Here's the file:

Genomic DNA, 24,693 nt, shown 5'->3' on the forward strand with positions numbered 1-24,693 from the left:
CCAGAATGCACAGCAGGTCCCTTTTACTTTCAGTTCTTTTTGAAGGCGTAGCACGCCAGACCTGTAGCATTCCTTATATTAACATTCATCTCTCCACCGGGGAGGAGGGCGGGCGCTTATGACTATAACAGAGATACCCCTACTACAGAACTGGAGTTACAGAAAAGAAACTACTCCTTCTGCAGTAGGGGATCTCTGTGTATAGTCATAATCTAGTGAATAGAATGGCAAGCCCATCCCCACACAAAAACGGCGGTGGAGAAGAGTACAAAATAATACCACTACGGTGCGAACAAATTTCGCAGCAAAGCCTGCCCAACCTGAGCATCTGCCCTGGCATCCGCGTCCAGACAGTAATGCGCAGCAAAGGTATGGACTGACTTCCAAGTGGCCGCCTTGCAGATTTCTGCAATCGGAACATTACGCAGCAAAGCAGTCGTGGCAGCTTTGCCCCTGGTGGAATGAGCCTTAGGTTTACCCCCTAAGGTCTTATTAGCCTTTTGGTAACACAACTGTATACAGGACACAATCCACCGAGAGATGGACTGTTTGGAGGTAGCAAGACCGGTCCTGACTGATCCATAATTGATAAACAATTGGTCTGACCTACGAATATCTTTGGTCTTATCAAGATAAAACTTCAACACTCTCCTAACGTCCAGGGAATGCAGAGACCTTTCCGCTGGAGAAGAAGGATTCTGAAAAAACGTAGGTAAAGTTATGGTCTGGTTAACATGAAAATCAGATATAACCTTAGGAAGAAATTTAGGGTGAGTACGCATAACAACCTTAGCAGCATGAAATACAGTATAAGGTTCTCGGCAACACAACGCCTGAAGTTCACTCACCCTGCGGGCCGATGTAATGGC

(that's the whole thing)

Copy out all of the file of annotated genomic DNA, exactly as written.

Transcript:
Genomic DNA, 24,693 nt, shown 5'->3' on the forward strand with positions numbered 1-24,693 from the left:
CCAGAATGCACAGCAGGTCCCTTTTACTTTCAGTTCTTTTTGAAGGCGTAGCACGCCAGACCTGTAGCATTCCTTATATTAACATTCATCTCTCCACCGGGGAGGAGGGCGGGCGCTTATGACTATAACAGAGATACCCCTACTACAGAACTGGAGTTACAGAAAAGAAACTACTCCTTCTGCAGTAGGGGATCTCTGTGTATAGTCATAATCTAGTGAATAGAATGGCAAGCCCATCCCCACACAAAAACGGCGGTGGAGAAGAGTACAAAATAATACCACTACGGTGCGAACAAATTTCGCAGCAAAGCCTGCCCAACCTGAGCATCTGCCCTGGCATCCGCGTCCAGACAGTAATGCGCAGCAAAGGTATGGACTGACTTCCAAGTGGCCGCCTTGCAGATTTCTGCAATCGGAACATTACGCAGCAAAGCAGTCGTGGCAGCTTTGCCCCTGGTGGAATGAGCCTTAGGTTTACCCCCTAAGGTCTTATTAGCCTTTTGGTAACACAACTGTATACAGGACACAATCCACCGAGAGATGGACTGTTTGGAGGTAGCAAGACCGGTCCTGACTGATCCATAATTGATAAACAATTGGTCTGACCTACGAATATCTTTGGTCTTATCAAGATAAAACTTCAACACTCTCCTAACGTCCAGGGAATGCAGAGACCTTTCCGCTGGAGAAGAAGGATTCTGAAAAAACGTAGGTAAAGTTATGGTCTGGTTAACATGAAAATCAGATATAACCTTAGGAAGAAATTTAGGGTGAGTACGCATAACAACCTTAGCAGCATGAAATACAGTATAAGGTTCTCGGCAACACAACGCCTGAAGTTCACTCACCCTGCGGGCCGATGTAATGGC